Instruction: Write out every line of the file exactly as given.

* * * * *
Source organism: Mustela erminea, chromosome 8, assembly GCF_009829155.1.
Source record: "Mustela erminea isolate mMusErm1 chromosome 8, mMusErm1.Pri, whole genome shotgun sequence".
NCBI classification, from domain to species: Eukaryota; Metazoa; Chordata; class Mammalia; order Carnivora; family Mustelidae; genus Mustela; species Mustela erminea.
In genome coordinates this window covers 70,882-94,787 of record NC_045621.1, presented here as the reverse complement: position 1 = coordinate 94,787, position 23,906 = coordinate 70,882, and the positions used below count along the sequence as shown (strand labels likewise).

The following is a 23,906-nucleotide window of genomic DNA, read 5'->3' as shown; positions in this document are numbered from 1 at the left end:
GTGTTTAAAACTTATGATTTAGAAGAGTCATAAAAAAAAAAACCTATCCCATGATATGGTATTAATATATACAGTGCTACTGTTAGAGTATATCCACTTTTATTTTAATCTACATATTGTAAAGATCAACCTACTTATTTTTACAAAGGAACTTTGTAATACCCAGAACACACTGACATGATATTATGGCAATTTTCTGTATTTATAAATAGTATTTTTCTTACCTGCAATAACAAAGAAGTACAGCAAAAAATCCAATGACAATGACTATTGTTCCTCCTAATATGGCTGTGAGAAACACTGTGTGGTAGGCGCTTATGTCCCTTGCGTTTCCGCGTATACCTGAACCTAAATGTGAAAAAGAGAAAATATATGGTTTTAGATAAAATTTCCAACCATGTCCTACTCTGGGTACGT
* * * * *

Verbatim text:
Source organism: Mustela erminea, chromosome 8, assembly GCF_009829155.1.
Source record: "Mustela erminea isolate mMusErm1 chromosome 8, mMusErm1.Pri, whole genome shotgun sequence".
NCBI classification, from domain to species: Eukaryota; Metazoa; Chordata; class Mammalia; order Carnivora; family Mustelidae; genus Mustela; species Mustela erminea.
In genome coordinates this window covers 70,882-94,787 of record NC_045621.1, presented here as the reverse complement: position 1 = coordinate 94,787, position 23,906 = coordinate 70,882, and the positions used below count along the sequence as shown (strand labels likewise).

The following is a 23,906-nucleotide window of genomic DNA, read 5'->3' as shown; positions in this document are numbered from 1 at the left end:
GTGTTTAAAACTTATGATTTAGAAGAGTCATAAAAAAAAAAACCTATCCCATGATATGGTATTAATATATACAGTGCTACTGTTAGAGTATATCCACTTTTATTTTAATCTACATATTGTAAAGATCAACCTACTTATTTTTACAAAGGAACTTTGTAATACCCAGAACACACTGACATGATATTATGGCAATTTTCTGTATTTATAAATAGTATTTTTCTTACCTGCAATAACAAAGAAGTACAGCAAAAAATCCAATGACAATGACTATTGTTCCTCCTAATATGGCTGTGAGAAACACTGTGTGGTAGGCGCTTATGTCCCTTGCGTTTCCGCGTATACCTGAACCTAAATGTGAAAAAGAGAAAATATATGGTTTTAGATAAAATTTCCAACCATGTCCTACTCTGGGTACGT